Actionable insights on equities, fixed-income, macros and personal finance Start 14-Days Free Trial
Actionable investing insights Get Free Trial

Maid Economics


I write at Yahoo about Maid Economics:

The luck of the draw has allowed me to live in various cities — most recently, Gurgaon and Bangalore. In every single instance, residents of the apartment associations have complained of how maids or drivers or household help in general have raised their prices.

Or that they leave to take up another job for a marginally higher pay. Or that they become “arrogant”, demand advances and bonuses. The response of the employers is to attempt to create rules for the “society” such as:

a) Provide a chart of pay for activity and tell every household to pay only that much.

b) Ask for “no-objection certificates” from past employers if any household help attempts to move elsewhere.

In my opinion, this is the possibly worst response to rising wages. Let me replace the word “maid” by “software engineer”. Would we be happy if companies got together and said we’ll only pay this much for this job — and no other employer can offer you more? If this actually happens, it could be construed as an attempt to cartelize and force artificial pricing in a free market — the market of jobs.

Our household help is no different. Considering that salaries in general have gone up, and that more and more people require regular household help, it is only likely that the prices of pieces of work will go up. Supply of such people isn’t increasing dramatically — especially in cities like Bangalore or Delhi — and demand is rising exponentially. Wages must go up, and it would be silly of us to try to prevent that.

Secondly, any attempt to fix prices will be met with resistance, from homeowners themselves. If one person can afford to pay Rs. 10,000 per month and needs the help desperately, she will pay. It doesn’t matter that everyone around her are only paying Rs. 6,000 per month for the same job. You might think that this is a disservice to society, but the hurt you cause a neighbour will be negated by the joy you give a maid with the higher pay. And in the end, it is pure economics — I can afford it, so I will pay higher.

Also consider that people who work full-time or part-time in a household have a very tough job with skewed economics. A full time live-in household helper will usually be working from 6 in the morning to about 8 pm at night, with very few breaks, controlled food intake and probably an hour to herself during the day. No holidays. Even for those that work part time in each house — someone who sweeps and does dishes — will probably do 10 houses doing hard physical labour. This kind of work has a limited horizon — at the age of 40, they will probably have to retire and live off their children, as their competition (younger people) will have more energy.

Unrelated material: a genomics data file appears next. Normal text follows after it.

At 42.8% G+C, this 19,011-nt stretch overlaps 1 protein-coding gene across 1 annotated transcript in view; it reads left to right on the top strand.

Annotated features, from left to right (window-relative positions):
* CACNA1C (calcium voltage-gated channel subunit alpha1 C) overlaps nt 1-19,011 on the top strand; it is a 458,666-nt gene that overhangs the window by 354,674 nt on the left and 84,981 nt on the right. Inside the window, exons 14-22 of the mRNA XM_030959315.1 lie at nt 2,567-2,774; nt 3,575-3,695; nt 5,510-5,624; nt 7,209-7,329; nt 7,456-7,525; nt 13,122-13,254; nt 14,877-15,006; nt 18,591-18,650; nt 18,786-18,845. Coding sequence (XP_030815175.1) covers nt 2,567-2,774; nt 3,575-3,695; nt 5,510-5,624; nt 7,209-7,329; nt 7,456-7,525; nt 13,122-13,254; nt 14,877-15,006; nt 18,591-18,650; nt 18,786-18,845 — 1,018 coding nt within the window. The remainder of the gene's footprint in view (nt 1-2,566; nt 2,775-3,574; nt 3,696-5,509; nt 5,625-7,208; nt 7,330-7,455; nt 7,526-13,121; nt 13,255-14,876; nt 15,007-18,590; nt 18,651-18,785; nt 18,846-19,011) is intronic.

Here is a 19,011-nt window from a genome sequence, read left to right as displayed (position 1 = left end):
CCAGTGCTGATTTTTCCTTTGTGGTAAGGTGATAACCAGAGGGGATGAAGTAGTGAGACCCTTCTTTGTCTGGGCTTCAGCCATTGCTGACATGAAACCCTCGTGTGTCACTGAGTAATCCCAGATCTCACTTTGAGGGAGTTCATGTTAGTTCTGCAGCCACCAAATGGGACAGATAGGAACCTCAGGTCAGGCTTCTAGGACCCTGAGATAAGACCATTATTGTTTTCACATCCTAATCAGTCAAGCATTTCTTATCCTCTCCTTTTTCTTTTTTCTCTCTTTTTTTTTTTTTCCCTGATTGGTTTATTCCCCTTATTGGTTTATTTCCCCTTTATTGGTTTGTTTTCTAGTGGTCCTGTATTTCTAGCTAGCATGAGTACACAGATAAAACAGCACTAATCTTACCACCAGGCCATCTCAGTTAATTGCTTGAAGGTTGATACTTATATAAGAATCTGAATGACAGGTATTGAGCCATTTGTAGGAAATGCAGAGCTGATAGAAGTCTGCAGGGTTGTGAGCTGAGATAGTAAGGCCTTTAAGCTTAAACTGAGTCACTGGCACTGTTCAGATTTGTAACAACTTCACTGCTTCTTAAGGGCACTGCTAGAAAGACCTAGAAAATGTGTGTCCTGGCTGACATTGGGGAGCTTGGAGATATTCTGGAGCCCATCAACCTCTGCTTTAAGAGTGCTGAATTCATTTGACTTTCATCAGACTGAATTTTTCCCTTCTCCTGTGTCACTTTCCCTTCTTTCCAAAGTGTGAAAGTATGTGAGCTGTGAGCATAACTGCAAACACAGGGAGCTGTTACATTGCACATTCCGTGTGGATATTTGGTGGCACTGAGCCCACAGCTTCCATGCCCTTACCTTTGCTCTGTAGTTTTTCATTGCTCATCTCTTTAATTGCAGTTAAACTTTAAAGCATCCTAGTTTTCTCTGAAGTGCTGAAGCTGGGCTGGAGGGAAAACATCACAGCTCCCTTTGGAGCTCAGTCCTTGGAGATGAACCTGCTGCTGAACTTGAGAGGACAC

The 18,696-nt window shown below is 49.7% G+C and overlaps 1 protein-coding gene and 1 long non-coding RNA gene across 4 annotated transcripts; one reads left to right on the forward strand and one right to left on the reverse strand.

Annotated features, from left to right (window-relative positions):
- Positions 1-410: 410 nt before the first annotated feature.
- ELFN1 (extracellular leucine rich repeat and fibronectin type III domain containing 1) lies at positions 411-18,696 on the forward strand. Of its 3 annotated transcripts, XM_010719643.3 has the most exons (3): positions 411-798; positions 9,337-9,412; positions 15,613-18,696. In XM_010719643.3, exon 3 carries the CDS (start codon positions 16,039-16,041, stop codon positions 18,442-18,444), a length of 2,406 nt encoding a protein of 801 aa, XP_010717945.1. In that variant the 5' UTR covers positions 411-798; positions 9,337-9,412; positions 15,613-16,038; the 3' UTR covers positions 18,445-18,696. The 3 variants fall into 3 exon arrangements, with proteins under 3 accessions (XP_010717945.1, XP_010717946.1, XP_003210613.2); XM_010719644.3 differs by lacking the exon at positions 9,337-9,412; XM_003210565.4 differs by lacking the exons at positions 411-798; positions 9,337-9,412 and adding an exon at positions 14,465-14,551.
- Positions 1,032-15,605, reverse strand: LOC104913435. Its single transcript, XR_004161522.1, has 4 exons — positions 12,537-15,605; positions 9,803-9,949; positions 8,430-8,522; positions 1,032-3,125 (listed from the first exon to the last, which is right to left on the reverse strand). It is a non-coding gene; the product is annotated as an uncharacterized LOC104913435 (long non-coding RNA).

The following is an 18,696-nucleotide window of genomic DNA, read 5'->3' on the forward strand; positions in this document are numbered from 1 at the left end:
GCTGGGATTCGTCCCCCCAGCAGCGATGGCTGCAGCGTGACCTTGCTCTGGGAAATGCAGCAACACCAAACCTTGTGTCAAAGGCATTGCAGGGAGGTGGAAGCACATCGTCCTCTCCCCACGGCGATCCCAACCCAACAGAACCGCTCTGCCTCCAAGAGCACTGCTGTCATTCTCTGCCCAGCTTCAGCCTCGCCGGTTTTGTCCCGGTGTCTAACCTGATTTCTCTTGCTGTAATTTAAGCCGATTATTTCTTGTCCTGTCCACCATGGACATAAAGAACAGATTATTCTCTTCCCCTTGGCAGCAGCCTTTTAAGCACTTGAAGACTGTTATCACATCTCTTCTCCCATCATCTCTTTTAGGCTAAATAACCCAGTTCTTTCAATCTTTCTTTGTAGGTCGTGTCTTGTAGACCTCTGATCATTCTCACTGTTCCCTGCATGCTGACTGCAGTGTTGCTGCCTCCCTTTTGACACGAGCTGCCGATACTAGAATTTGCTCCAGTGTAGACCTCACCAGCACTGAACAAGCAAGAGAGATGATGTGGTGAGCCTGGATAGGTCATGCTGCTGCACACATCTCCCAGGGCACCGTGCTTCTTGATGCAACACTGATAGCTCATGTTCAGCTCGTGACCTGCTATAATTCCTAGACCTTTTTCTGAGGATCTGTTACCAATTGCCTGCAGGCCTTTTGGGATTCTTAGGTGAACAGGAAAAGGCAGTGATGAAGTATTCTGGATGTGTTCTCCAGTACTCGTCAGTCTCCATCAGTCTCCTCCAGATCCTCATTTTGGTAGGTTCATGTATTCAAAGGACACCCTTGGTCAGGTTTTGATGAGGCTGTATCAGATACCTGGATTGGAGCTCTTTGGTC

With such a profile, they get no pensions, no retirement income (like gratuity or provident fund) and no insurance, health or otherwise, paid by their employers. They are also fired without severance, and sometimes can’t even collect arrears. They are accused of theft if anything in the house is missing, even if it was thrown out by accident by the employers themselves. They don’t get to unionize, or demand better working hours or conditions. They live a tough life and most live their lives with more smiles than I would if I was in their position.

Given all of this, it is very surprising that many of us think that when we give them a few clothes, or pay for their kids’ education, it is charity. It is not. It is our job as an employer who won’t give them any perks. And we still aren’t doing enough; we need to be helping them save for the inevitably-early retirement.

One repartee is that maids and drivers themselves form a cartel. That they raise prices by discussing wages with each other and don’t let anyone charge lesser. This is not just true of maids and drivers. It is true of software engineers, factory workers and even managers. Prices go up to the level that can be afforded. The correct thing to do is to ensure that no one tries to use force to stop anyone from offering their help, but beyond that, it’s just market economics.

What we should aspire for is an India in which the cost of household help is so high that only the super rich can afford it. Not through artificial restrictions like a minimum wage or “licensing” or through hair brained NREGA schemes, but by free market measures. Because it means that those desperate for work (who currently offer services as maids and drivers) have found better paying (or more meaningful) work elsewhere, and that means they are no longer desperate. You might say this should include other professions like garbage collectors, security guards and so on — to which I agree, but economics states that if the pay difference is too high, they can always take jobs as household help. This means that if the wages of household help is out of reach of the “middle class”, then every such profession gets high wages. And voila, being household help will become a middle class profession.

For that, we’ll have to ensure that radical elements don’t try to “throw out” people from other parts of the country (and if I must say it, other countries) to protect their own. We’ll have to enforce the current rules such as no children below 14 working, and to throw any employers that have used physical force on their maids in prison. We’ll have to find a way to provide health insurance to this unorganized group, and retirement benefits. And the “we” is everyone that is reading this article.


Like our content? Join Capitalmind Premium.

  • Equity, fixed income, macro and personal finance research
  • Model equity and fixed-income portfolios
  • Exclusive apps, tutorials, and member community
Subscribe Now Or start with a free-trial